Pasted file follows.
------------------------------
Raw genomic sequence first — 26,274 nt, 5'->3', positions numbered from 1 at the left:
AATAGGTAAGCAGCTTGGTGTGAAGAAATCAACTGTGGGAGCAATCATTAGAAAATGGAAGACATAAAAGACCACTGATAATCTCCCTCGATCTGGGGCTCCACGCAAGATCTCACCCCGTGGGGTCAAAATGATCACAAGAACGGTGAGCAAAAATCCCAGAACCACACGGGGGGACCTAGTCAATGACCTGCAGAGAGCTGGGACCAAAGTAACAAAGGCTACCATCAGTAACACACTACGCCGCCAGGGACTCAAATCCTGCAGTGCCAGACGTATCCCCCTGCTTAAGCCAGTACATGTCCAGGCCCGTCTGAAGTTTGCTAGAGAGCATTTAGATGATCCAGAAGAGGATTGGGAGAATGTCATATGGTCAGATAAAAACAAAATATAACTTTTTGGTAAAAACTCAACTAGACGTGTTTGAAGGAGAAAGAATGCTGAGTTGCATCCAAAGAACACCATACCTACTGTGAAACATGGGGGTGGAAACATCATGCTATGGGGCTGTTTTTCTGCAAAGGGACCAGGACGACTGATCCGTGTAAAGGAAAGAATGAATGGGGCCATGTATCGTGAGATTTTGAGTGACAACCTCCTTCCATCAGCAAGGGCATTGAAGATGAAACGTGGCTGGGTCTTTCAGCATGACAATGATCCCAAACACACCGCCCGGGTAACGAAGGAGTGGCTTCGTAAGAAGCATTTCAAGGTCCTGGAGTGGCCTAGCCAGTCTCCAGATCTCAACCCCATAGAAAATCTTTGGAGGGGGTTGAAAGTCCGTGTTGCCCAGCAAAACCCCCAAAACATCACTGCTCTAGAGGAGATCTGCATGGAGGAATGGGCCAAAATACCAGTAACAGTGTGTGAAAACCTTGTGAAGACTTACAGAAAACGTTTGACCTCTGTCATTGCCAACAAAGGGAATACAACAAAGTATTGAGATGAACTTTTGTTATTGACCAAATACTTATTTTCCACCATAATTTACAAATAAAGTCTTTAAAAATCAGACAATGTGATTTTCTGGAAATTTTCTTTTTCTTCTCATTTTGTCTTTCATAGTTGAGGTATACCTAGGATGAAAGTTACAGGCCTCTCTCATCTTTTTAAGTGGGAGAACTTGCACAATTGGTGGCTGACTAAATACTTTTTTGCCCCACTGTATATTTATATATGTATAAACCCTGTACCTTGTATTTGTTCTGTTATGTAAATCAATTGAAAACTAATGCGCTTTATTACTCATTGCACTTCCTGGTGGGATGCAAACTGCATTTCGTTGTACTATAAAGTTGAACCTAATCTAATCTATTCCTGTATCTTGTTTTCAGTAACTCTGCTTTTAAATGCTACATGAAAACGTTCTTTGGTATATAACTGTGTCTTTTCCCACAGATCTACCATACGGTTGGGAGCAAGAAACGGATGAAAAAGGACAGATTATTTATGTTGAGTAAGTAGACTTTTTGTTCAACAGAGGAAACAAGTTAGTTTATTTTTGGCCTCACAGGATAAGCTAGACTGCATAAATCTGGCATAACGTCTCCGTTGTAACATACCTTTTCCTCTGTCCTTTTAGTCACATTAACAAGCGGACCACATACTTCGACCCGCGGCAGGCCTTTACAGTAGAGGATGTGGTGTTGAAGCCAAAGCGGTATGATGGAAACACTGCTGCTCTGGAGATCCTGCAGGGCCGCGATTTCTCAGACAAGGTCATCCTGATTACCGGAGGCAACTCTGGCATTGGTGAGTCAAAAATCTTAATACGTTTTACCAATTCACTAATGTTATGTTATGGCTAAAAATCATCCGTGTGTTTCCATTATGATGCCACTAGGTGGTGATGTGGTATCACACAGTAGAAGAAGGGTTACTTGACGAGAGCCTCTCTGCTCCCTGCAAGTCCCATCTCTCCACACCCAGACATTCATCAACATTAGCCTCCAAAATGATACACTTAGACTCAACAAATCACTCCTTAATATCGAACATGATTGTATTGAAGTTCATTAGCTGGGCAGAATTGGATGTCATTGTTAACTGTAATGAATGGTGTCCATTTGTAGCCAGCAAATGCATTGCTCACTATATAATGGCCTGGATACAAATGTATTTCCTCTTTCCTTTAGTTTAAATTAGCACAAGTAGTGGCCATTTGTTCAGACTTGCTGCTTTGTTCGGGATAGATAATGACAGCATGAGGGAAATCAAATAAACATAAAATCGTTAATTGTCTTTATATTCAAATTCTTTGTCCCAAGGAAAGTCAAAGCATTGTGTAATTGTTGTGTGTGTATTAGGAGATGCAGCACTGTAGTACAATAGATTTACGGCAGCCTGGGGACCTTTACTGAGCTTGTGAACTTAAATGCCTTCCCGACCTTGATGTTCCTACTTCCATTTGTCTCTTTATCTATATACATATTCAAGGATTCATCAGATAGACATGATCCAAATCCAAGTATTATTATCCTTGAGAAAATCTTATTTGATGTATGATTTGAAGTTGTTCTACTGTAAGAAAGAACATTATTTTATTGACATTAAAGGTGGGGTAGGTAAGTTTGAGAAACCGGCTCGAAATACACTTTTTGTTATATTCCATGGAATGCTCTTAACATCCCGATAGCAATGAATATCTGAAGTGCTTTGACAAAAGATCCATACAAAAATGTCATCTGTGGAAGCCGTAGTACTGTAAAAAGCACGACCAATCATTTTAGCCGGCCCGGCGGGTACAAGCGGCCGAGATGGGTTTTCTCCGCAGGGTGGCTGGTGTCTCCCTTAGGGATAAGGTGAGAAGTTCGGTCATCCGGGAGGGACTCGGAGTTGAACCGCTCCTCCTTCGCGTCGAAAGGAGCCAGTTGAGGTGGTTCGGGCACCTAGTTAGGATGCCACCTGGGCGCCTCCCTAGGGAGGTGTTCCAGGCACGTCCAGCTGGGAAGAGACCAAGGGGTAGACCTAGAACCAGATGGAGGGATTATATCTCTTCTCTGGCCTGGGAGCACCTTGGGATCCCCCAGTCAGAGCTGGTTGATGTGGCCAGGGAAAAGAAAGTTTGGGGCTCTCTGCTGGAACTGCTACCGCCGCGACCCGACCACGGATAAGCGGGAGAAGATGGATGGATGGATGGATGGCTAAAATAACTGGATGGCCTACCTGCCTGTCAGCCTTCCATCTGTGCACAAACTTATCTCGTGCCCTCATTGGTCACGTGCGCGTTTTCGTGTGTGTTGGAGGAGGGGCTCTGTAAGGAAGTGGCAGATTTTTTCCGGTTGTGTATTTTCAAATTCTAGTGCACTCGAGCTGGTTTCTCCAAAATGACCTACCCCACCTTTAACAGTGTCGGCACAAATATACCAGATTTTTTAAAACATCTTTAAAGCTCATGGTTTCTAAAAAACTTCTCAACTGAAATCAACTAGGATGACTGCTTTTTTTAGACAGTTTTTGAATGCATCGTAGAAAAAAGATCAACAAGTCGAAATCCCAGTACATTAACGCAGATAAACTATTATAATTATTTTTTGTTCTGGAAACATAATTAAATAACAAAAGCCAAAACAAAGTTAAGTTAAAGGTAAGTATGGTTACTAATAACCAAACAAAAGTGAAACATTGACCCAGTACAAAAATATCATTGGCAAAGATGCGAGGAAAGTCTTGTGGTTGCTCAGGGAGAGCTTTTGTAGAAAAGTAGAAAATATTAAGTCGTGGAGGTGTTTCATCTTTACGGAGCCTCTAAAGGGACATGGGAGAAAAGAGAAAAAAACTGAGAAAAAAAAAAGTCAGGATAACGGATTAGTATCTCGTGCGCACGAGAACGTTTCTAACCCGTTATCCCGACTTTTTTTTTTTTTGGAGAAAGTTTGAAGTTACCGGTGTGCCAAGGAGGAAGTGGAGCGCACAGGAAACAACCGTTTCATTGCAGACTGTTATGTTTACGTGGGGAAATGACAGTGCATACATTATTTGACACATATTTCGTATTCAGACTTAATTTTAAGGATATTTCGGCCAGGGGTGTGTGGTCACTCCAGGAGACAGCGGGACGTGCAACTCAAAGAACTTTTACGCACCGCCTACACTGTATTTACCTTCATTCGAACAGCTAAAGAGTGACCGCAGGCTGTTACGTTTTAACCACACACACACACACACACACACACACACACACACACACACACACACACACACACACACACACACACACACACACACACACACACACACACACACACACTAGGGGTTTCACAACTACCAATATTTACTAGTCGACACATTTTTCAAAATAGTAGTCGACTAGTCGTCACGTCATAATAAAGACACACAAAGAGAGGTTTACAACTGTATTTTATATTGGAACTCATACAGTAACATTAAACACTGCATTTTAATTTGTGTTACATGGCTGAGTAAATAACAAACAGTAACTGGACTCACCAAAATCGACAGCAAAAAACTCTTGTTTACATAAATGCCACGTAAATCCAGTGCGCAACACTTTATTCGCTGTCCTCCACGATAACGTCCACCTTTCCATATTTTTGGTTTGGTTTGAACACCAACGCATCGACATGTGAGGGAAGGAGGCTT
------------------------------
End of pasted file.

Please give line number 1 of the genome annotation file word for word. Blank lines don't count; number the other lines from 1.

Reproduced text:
Raw genomic sequence first — 26,274 nt, 5'->3', positions numbered from 1 at the left: